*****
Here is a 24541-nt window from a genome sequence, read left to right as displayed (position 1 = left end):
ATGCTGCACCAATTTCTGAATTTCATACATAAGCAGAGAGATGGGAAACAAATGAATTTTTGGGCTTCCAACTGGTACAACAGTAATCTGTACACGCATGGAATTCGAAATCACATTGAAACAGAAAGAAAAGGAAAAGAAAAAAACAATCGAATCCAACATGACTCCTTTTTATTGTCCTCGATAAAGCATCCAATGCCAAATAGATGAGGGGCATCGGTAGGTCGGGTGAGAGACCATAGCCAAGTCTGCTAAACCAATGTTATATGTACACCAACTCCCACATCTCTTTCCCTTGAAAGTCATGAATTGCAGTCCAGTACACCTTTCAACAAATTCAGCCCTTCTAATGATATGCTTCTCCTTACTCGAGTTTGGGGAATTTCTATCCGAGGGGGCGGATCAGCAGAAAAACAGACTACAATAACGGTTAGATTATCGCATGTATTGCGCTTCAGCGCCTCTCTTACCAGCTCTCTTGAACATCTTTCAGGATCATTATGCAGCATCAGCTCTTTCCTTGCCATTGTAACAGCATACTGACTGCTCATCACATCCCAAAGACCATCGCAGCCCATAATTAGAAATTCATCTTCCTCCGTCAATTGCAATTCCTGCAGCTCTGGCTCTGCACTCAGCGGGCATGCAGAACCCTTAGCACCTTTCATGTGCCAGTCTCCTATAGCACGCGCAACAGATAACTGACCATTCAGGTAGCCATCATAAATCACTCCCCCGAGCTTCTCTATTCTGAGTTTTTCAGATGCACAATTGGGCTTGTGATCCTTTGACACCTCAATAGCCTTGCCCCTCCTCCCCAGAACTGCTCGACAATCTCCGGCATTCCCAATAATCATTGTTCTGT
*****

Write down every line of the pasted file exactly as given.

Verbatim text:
Here is a 24541-nt window from a genome sequence, read left to right as displayed (position 1 = left end):
ATGCTGCACCAATTTCTGAATTTCATACATAAGCAGAGAGATGGGAAACAAATGAATTTTTGGGCTTCCAACTGGTACAACAGTAATCTGTACACGCATGGAATTCGAAATCACATTGAAACAGAAAGAAAAGGAAAAGAAAAAAACAATCGAATCCAACATGACTCCTTTTTATTGTCCTCGATAAAGCATCCAATGCCAAATAGATGAGGGGCATCGGTAGGTCGGGTGAGAGACCATAGCCAAGTCTGCTAAACCAATGTTATATGTACACCAACTCCCACATCTCTTTCCCTTGAAAGTCATGAATTGCAGTCCAGTACACCTTTCAACAAATTCAGCCCTTCTAATGATATGCTTCTCCTTACTCGAGTTTGGGGAATTTCTATCCGAGGGGGCGGATCAGCAGAAAAACAGACTACAATAACGGTTAGATTATCGCATGTATTGCGCTTCAGCGCCTCTCTTACCAGCTCTCTTGAACATCTTTCAGGATCATTATGCAGCATCAGCTCTTTCCTTGCCATTGTAACAGCATACTGACTGCTCATCACATCCCAAAGACCATCGCAGCCCATAATTAGAAATTCATCTTCCTCCGTCAATTGCAATTCCTGCAGCTCTGGCTCTGCACTCAGCGGGCATGCAGAACCCTTAGCACCTTTCATGTGCCAGTCTCCTATAGCACGCGCAACAGATAACTGACCATTCAGGTAGCCATCATAAATCACTCCCCCGAGCTTCTCTATTCTGAGTTTTTCAGATGCACAATTGGGCTTGTGATCCTTTGACACCTCAATAGCCTTGCCCCTCCTCCCCAGAACTGCTCGACAATCTCCGGCATTCCCAATAATCATTGTTCTGT